One of my favorite films is the 1997 movie “Cosmos,” where Jodie Foster plays a scientist…and religious skeptic…who is sent on a mission into an artificial wormhole built on the basis of instructions received via a radio transmission from the star Vega. As she travels she witnesses a magnificent celestial event, the birth of a star or and on seeing the light show she sobs and exclaims that she “... no words, no words... to describe it. Poetry! They should've sent a poet. So beautiful! I had no idea.”

Back in 2012, famed atheist Richard Dawkins debated the Rt. Honorable Rowan Williams, who had just wrapped his term at Archbishop of Canterbury, and described in nearly poetic terms the vastness and complexity of the cosmos asking why one would want to “clutter” up the beauty of science with religion. But as he spoke, Archbishop Williams just nodded, closing his eyes as if he was imagining the scene for himself. In response, Williams pointed Williams did not see God as mental clutter. “Let’s call him a combination of love and mathematics,” he said.

“The writers of the Bible,” Williams noted, “were not inspired to do 21st century physics. They were inspired to pass on to their readers what God wanted them to know.”

And that’s why we find ourselves expressing our encounter with God in poetry, art, and music, and why we often turn to the language of mystics and spiritual directors like St. Julian of Norwich, and even writers like Tolkien, Charles Williams, or Dorothy Sayers or Jan Karon, who in various ways explore their encounters with God in poetry and fiction.

And that brings us to the job that we’ve been given. Go and tell. Make disciples. Baptize and teach.

God speaks to us in the way that meets us exactly at the point of our greatest need. In Matthew’s last chapter we see people who go and tell about the risen Christ. Some people see the Risen Christ and don’t know what they’ve seen, like the soldiers who observed the risen Christ from afar, but since they have not met him, there is no relationship. It is at best only an interesting phenomenon, or a story but nothing more. Without that connection, there is no belief and there is no change.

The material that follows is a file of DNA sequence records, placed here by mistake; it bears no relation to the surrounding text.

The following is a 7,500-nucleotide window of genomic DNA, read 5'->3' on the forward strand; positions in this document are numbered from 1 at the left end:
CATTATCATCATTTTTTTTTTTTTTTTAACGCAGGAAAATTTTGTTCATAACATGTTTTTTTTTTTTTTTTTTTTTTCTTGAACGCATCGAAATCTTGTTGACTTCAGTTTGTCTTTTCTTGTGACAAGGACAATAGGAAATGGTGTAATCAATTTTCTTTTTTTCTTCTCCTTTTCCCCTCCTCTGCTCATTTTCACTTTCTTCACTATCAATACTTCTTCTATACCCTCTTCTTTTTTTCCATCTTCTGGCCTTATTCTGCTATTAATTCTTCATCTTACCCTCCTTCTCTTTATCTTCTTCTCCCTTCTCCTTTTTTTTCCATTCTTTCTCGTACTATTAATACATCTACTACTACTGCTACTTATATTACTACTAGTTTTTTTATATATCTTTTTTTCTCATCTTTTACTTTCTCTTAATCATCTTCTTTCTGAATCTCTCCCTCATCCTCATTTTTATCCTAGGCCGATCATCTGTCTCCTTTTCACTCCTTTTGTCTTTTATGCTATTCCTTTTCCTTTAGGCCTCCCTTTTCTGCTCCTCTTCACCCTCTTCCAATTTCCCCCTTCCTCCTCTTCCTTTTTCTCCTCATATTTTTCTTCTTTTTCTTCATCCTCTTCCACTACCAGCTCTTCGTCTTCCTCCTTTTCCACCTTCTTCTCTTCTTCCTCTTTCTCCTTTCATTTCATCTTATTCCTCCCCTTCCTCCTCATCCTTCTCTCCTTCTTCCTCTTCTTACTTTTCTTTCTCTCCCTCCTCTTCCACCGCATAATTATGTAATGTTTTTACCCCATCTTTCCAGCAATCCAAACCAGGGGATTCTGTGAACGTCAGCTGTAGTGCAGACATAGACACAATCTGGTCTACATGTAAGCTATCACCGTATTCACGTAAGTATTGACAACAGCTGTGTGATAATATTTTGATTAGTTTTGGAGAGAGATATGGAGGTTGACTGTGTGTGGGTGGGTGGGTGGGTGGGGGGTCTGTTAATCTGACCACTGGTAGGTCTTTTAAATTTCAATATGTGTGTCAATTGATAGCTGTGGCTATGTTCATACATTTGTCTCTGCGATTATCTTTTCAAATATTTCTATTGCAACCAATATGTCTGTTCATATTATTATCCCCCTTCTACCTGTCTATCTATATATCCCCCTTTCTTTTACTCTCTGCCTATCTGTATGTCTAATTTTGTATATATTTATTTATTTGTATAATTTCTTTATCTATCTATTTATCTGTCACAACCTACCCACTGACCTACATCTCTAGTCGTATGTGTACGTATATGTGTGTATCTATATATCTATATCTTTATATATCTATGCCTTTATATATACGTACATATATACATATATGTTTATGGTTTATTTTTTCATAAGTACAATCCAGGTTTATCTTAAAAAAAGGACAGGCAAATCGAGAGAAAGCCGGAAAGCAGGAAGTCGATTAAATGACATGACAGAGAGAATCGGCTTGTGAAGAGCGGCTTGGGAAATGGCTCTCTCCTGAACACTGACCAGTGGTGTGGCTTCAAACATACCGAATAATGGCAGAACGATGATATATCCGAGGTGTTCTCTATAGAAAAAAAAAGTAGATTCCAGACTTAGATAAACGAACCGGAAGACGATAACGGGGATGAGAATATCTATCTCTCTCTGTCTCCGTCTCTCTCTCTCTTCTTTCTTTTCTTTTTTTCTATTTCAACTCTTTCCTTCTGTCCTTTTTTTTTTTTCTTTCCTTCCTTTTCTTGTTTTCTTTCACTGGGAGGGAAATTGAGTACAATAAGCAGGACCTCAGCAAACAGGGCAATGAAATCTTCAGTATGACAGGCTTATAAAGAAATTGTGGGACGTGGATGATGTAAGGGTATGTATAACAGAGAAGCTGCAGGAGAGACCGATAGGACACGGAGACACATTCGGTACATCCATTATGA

But for those who enter into a relationship with God in Christ, who dare to go deeper, everything changes. The two Marys who met the risen Jesus in the garden. The eleven and the rest of the imperfect church who met the Risen Christ on the mountain. We meet him here in Christian community and in the sacramental life. The fullness of God being made known in Jesus tells us that Godself is best known in relationship. And from there, we meet God in the people God gives us.

So here is both Good News and a challenge: We who worship, and we who are still trying to understand are also all sent! The challenge is not to be distracted by what we don’t know but to dare to enter into relationship with God in the everyday. The fullness of God is made known in the Holy Spirit in the person of Jesus, who give us the power to change so that every day we can become more and more God’s people.

And every day, we go and tell. We can choose to be intentional about our message or we can just leave it up to the first impression. What will we say? How will we live. There is a saying out there, sometimes attributed (without evidence) to St. Francis of Assisi, “Preach the Gospel. When necessary use words.”

We have seen the fullness of God, Father, Son, and Holy Spirit made known to us where we live and work and play. In Christ we know our savior and friend, our companion and teacher, our sovereign and our rest. We will tell that we have met the risen Jesus in our daily living and that God is changing us.

So, fellow friends and apprentices of Jesus, we are blessed, truly blessed, when we live Good News, and we tell what we have seen and heard. And remember, we are never, ever alone. 

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Here are the Scripture Lessons for Trinity Sunday, June 4, 2023.

Here is a video of the Sermon at St. John's, Clearwater, Florida on June 4, 2023.

Here is a video of the Liturgy at St. John's, Clearwater, Florida on June 4, 2023.